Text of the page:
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Chapter 19

SOC 1100 Chapter 19: Chapter 19 - Health and Inequality
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Department
Sociology
Course
SOC 1100
Professor
Lisa Kowalchuk
Semester
Winter

Description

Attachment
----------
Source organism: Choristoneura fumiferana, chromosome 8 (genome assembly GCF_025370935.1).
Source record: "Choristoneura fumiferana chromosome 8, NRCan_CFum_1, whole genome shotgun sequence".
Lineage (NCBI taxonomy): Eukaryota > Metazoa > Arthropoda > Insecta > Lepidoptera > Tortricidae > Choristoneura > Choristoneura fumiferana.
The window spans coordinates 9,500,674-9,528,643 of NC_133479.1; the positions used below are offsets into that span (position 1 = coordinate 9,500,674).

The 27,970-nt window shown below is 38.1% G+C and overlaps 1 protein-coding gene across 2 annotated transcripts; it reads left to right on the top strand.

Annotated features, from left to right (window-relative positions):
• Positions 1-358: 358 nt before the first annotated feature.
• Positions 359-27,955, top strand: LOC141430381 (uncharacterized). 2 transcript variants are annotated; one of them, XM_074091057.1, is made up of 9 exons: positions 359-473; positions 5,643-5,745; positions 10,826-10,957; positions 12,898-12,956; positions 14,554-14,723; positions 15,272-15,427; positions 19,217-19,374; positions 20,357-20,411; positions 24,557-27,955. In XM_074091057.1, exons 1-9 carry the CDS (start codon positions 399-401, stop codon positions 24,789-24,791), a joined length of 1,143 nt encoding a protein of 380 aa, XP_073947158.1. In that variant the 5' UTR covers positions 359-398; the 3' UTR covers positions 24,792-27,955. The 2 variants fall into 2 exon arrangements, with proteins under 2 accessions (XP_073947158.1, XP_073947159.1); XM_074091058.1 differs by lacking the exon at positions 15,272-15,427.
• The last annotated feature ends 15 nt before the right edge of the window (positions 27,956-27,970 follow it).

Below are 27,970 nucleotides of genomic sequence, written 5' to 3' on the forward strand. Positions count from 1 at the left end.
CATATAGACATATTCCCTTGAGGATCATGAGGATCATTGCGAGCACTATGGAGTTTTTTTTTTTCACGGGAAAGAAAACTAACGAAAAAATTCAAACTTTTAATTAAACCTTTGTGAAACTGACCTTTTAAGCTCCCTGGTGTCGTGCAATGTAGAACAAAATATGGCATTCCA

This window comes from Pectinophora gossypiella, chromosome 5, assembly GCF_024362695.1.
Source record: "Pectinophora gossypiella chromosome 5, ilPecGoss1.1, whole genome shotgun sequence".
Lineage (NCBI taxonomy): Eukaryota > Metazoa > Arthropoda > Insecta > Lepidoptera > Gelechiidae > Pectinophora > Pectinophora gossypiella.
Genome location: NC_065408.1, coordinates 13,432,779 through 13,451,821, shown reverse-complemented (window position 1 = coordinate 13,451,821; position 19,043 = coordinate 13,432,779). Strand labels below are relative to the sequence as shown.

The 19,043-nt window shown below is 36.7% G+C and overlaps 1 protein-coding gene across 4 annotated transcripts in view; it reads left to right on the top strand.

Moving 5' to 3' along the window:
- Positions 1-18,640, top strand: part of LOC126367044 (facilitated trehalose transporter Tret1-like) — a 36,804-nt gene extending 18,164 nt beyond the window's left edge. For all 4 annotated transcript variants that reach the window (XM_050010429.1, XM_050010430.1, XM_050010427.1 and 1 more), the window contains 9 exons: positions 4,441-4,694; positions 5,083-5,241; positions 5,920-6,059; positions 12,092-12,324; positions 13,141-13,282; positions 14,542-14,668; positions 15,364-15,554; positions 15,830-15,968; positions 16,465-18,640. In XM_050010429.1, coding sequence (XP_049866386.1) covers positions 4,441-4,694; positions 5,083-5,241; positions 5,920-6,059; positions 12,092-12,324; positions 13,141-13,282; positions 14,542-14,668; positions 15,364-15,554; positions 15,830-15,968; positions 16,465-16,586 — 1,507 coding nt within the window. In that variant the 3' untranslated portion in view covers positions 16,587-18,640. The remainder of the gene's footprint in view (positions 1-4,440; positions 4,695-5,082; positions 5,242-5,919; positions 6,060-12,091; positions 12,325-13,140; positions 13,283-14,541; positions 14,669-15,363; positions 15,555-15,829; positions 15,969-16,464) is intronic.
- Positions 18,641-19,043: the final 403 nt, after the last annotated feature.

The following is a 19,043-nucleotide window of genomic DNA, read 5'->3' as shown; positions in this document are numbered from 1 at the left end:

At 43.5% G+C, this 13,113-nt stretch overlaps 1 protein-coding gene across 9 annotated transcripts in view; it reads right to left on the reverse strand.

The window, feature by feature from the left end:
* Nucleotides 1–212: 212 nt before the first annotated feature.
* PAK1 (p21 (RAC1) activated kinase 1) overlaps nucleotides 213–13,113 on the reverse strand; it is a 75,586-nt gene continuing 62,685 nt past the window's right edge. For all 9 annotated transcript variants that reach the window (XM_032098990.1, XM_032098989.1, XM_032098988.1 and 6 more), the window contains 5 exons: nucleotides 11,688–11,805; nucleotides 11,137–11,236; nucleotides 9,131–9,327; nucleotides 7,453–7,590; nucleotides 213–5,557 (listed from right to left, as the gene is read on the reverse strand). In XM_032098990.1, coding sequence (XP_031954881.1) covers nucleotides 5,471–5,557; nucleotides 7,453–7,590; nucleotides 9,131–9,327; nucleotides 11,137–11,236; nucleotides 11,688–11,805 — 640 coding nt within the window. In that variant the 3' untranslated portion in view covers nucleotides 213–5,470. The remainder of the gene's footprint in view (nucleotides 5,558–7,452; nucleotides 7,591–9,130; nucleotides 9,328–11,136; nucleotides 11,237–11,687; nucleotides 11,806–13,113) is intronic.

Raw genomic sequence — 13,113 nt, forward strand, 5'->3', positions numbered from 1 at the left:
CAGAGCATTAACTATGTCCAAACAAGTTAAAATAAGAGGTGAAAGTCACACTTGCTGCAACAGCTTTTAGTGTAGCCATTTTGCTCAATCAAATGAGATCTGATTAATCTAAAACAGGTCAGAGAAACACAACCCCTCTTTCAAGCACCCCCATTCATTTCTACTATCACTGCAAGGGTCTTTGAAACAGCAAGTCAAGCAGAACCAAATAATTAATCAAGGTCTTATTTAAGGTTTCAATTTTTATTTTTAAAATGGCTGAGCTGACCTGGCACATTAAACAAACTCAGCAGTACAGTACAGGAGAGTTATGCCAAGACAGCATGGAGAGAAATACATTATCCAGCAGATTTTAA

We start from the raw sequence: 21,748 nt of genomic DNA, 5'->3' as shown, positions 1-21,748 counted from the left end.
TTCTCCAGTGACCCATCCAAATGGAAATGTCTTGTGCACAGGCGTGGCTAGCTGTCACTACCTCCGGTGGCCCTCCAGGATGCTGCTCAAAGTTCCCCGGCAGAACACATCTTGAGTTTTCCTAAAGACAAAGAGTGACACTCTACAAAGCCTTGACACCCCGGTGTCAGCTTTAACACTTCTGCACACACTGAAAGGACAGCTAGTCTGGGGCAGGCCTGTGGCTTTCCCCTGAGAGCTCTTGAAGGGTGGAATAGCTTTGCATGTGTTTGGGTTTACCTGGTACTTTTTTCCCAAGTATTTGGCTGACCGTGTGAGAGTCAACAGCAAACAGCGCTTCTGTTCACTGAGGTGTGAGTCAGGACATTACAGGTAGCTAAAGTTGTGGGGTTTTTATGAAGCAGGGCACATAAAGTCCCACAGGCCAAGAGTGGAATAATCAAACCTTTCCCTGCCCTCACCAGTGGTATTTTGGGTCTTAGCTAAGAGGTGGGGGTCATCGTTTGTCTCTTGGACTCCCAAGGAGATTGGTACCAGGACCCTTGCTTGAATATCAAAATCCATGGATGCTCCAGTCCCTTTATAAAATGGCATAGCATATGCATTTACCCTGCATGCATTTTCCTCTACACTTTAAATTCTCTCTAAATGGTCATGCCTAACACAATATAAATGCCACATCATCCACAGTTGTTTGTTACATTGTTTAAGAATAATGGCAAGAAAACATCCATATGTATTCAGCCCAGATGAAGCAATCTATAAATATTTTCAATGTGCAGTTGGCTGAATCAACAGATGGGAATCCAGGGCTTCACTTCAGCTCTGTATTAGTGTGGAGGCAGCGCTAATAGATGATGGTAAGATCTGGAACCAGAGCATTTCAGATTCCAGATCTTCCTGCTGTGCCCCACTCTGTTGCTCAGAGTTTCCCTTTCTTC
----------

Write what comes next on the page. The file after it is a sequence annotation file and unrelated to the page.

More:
Chapter 19 - Health and Medicine The Black Death • the plague is the most devastating catastrophe in human history • caused by germs, bacillus, the spread from fleas to rats and spread easily amongst humans because they weren't very cleanly and they all lived close together • those that survived the plague were those that could afford to move out to the country and the jews because their religion required them to wash their hands before meals, bathe regularly, and bury the dead soon after their death • the pope sat beside fires in order to breathe pure air and heat killed the plague thus the pop survived a professor said that in order to survive people should refrain from eating poultry, waterfowl, • pork, beef, fish, olive oil, they shouldn't sleep during the day, and should refrain from engaging in excessive exercise • death due to infectious disease decreased due to advances in agriculture and transportation which meant vegetables and fruits could be easily accessed, hygiene improved, and the introduction of vaccines eradicated the seriousness of diseases like pneumonia and tuberculosis • health risks are unevenly distributed (men vs women, lower vs upper class, racial/ethnic groups, privileged vs disadvantaged), thus making medicine a sociological issue • medieval doctors didn't have to have qualifications so barbers could double as doctors, so this chapter looks at how medieval doctors gained substantial control over health issues Health and Inequality • measure a populations health by looking at death rate, types of disease, etc • infant mortality rate: the number of deaths before the age of 1 for every 100 live births in a population in one year • morbidity rate: the number of people who suffer from particular illnesses per 100,000 members of a population • surveys show how people view their own health status • life expectancy: the average age at death of the members of a population • a population with a longer life expectancy is said to be healthier • epidemiological transition: refers to the shift from a society characterized by infectious and parasitic disease and low life expectancy to a society where chronic and degenerative diseases dominate and life expectancy is high • Canada has made a epidemiological transition, going from a country where mostly attributable to infectious disease to a longer life expectancy • Canada has one of the highest life expectancies in the world, is only beat by a few European countries and Japan • in some countries prone to war, and developing countries that are prone to diseases and bacteria have life expectancies as low as 45 • longest living women was 122, and longest living man was 116, on average women live longer than men • individual factors of health are biological (genetic predisposition) and behaviour (choosing to smoke/eat an unhealthy diet) • people often blame the ill for being ill (example: when one has lung cancer they say well its their fault they chose to smoke) • the factors we blame the ill for vary based on gender, race, ethnicity, social class, thus proving that although e exercise free will our choices are driven by social context Canadas diabetes rate has doubled over the decade, social reasons for this are that • processed food are less expensive then buying fresh fruits and vegetables, poor neighbourhoods have more fast food restaurants than grocery stores • thus we cannot expect people to eat healthier without providing accessibility to healthier foods • socioeconomic gradient in health: the existence of a positive correlation between socioeconomic position and health • risk of death is higher for the bottom fifth of the economy in Canada • class is tied to health because having money means you can buy things to sustain good health, people with a higher education have better jobs and better job security but also have more knowledge on how to stay healthy • disadvantaged racial and ethnic group experience a higher risk of disease and death than do advantaged racial and ethnic groups • diabetes is higher amongst Aboriginals because Aboriginals are more likely to live in poverty, poverty can cause a change in biology of children and cause them to be more prone to illness later in life • discrimination due to race can push people to turn to drugs and health-harming behaviours in order to cope instead of seeking help • aboriginals were forced off their reserves which changed their hunting and ability to grow vegetables • residential schools and the society from which aboriginal culture was raised lead to generations of abuse and neglect because residential schools gave aboriginal children little lessons on parenting, thus the health outcomes are due to social forces as well as individual choices • in countries like India and China, women aren't wanted, so people have abortions due to wanting a son, and women are more likely to be married off in childhood, this makes them prone to domestic violence, sexually transmitted diseases, she will be economically dependent, not have the right to say no to sex or to say use a condom • in countries like Canada where men and women have equal rights and are treated more or less equally there is much less health difference • women are less prone to heart attack until they reach menopause, although they develop heart conditions approximately 10 years after men, more women are likely to die from heart disease later in life than men • women are more likely to be misdiagnosed and thus receive improper treatments, males are more representative in trials and thus treatments
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